Bunnies make great pets. If you've ever had a cat or a dog, you know having a pet is a bold commitment to care for that creature for the rest of its life.
While pooches and kittens are great, rabbits make owning a pet seem simple and fun. These creatures come in a variety of breeds and sizes, but stopping by the animal shelter can give you some insight as to what types of rabbits are available for adoption.
Here are seven reasons to fall in love with a rabbit from your local shelter:
1. They're cuter than kittens.
OK, so I might be biased, but bunnies are just so freaking cute. I'm constantly reminded of how happy they make me. Their chubby faces, little noses and floppy ears are just too cute to be true. Having a bunny can cheer you up even more than a pint of ice cream or binge-watching your favorite show on Netflix.
2. Bunnies are gentle souls.
If you have children, rabbits would be a great addition to your household. Bunnies are typically gentle, and they'll only bite or scratch when they feel threatened. Teach your kids to be gentle with animals, especially when it comes to your new bunny.
Bunnies love to be pet softly, as they're gentle, docile creatures. When your cat is incessantly scratching your leg for food or your dog barks in your face, you'll be reminded of how much you wish you had a gentle bunny to love.
3. They can do math.
Well, not quite, but rabbits are very smart creatures. Once, I put a treat on top of my dresser for my rabbit Sabir without her seeing. Despite the dresser being nearly five feet tall, she was able to smell the treat and jump atop the dresser to get it.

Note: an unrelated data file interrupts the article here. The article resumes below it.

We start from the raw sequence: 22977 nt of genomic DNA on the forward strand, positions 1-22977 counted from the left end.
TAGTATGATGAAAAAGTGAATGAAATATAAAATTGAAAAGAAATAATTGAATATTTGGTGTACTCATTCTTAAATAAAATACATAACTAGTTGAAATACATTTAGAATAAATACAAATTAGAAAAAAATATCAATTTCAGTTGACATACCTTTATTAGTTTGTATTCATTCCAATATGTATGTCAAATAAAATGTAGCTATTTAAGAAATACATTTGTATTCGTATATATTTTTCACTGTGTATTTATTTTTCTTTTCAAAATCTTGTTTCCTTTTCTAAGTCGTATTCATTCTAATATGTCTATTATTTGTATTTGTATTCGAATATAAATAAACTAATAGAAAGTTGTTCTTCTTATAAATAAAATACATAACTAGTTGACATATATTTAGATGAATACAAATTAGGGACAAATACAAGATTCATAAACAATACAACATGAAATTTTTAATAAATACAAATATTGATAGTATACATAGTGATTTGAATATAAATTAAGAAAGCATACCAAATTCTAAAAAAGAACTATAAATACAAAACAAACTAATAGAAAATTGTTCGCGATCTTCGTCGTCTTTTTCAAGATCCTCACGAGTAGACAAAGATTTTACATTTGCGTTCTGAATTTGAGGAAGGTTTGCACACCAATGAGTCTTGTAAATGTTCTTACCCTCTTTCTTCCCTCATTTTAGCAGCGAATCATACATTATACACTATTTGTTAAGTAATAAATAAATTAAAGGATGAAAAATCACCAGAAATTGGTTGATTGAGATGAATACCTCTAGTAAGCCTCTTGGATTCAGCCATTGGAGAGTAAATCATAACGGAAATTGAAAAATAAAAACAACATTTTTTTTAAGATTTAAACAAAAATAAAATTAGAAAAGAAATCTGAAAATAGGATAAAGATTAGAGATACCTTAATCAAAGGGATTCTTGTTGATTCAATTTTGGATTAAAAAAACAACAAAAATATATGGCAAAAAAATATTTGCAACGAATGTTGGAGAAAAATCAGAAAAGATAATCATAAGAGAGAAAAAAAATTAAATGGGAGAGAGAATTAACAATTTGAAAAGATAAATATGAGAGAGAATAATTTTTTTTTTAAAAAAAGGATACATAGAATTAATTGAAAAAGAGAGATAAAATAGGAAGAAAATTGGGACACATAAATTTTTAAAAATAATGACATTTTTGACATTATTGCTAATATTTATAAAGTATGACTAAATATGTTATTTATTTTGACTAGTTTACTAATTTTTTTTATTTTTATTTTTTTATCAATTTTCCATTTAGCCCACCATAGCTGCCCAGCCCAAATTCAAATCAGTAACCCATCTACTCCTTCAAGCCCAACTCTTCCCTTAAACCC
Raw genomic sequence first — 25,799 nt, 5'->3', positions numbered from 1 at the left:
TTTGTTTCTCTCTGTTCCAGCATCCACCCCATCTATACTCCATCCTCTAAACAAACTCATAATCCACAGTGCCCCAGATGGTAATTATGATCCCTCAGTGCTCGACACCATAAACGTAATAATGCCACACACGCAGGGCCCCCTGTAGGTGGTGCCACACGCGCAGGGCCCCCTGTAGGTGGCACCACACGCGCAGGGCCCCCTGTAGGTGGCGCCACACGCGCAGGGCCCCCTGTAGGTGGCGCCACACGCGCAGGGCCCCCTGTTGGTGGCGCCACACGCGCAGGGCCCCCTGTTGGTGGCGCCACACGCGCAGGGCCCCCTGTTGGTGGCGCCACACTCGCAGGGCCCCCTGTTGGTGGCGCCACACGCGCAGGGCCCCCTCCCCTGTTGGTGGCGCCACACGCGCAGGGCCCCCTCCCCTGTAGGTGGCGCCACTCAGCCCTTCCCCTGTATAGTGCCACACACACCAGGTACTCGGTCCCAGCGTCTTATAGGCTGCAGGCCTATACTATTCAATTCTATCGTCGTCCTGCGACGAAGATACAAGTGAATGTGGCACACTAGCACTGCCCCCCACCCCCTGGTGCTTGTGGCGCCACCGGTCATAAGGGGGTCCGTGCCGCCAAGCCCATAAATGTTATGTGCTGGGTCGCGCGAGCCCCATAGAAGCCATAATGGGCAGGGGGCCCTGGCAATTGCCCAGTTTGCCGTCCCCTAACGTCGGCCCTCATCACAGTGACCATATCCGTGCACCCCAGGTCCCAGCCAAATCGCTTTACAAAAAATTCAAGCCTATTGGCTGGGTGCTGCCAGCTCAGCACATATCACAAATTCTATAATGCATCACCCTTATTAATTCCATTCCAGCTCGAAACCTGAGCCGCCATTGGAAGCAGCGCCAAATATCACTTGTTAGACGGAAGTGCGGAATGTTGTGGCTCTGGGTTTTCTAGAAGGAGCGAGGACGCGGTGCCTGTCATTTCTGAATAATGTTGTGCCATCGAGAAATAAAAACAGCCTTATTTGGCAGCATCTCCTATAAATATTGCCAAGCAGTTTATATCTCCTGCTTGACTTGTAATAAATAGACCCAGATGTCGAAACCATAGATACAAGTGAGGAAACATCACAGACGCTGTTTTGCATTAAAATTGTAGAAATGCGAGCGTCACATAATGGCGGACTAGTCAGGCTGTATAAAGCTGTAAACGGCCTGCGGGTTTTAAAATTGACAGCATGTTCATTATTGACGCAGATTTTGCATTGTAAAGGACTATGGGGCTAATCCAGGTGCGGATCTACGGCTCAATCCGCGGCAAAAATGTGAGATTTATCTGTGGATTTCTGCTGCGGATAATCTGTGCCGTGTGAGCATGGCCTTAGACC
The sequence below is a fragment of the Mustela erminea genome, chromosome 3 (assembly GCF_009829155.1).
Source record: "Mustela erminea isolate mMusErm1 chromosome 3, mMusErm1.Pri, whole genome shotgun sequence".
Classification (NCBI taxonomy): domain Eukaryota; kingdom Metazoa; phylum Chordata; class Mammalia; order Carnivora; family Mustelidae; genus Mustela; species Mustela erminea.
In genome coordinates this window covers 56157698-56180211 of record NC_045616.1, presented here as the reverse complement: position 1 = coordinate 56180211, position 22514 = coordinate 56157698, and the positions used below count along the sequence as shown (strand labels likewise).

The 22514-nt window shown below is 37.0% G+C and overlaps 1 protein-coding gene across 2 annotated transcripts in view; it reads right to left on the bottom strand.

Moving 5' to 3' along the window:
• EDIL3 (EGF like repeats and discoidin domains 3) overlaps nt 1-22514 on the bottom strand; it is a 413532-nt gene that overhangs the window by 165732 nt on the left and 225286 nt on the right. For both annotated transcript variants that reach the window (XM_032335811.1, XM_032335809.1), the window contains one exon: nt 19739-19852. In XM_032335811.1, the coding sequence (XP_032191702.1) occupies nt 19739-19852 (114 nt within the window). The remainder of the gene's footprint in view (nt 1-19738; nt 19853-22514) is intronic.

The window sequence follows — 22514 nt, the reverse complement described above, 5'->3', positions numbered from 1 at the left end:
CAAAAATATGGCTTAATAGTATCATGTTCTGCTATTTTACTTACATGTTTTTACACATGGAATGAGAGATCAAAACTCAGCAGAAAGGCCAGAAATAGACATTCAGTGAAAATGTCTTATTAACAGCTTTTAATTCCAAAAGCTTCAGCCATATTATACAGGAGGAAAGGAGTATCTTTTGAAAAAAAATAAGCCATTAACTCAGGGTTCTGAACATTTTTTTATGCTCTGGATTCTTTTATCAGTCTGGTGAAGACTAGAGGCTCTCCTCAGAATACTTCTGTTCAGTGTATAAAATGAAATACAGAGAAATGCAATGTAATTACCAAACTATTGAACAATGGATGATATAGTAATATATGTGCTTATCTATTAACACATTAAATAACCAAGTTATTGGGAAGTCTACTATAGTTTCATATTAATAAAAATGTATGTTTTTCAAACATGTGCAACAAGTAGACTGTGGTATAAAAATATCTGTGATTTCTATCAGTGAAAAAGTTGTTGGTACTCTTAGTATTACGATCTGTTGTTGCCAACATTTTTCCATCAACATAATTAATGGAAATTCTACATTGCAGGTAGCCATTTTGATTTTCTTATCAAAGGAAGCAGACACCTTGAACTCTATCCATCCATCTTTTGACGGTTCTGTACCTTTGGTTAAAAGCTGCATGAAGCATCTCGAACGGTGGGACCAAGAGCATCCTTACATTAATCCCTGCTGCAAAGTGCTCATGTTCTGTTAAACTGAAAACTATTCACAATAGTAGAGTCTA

Rabbits can also be litter trained to prevent making a mess, and they quickly become familiar with their owner's face and personality. Sometimes they're a little too smart for their own good.
4. They're pretty clean.
Since their poop isn't messy, rabbits tend to be very clean. In fact, rabbits eat some of their own poop to help properly nourish their bodies. The edible waste is called cecotropes, which help the rabbit's digestive system function smoothly.
You're probably thinking, "How can an animal who eats its own poop be clean?" Consider these traits:
1. Rabbits do not slobber. 2. Rabbits do not sweat. 3. Rabbits pee in their litter box. 4. Rabbits drink from a water bottle, eliminating the cleanup of excess water. 5. Rabbits eat vegetables and hay rather than messy dog or cat food. 6. Rabbits clean themselves consistently.
5. Shhh. They like quiet.
Bunnies are quiet creatures and make virtually no noise, as opposed to barking dogs and mewing cats. Occasionally, they make a high-pitched squeal when in terrible pain. Since you'll be giving your bunny a loving home, it's unlikely you'll hear that noise.
Since rabbits are relatively silent, they crave similar environments. If you're able to set your bunny's home up in a calm room or a space without a lot of loud noises, your bunny will be content.
6. They have oodles of personality.
If you've ever spent time in the company of a rabbit, you know how fun and diverse their personalities can be. I've seen grumpy rabbits, hyper rabbits and dopey rabbits. No matter their disposition, they're all adorable and playful. Having a pet with personality makes your bond even stronger.
7. They encourage you to eat better.
Rabbits eat mostly hay and vegetables. Although hay is the most important part of their diet, bunnies also love fresh veggies. While I'm buying some organic kale for them, why not buy some organic Swiss chard for me? With so many vegetables in the house, it's impossible not to indulge every once in a while.
They should only be given fruit as a treat. Avoid yogurt drops and other store-bought treats. They can contain dairy and other additives, which is detrimental to a rabbit's digestive system.
Like any animal, rabbits need proper healthcare. Dr. Judy Torchia of Nippers Corner Pet Medical Center in Nashville, Tennessee, recommends animals between the ages 1 and 6 receive annual checkups. A regular vet visit can also prevent periodontal disease, hormone imbalances, hypertension, heart disease and orthopedic diseases.
Dr. Torchia also recommends getting exams every six months for pets who are older than age 6 in order to ensure proper health well into old age.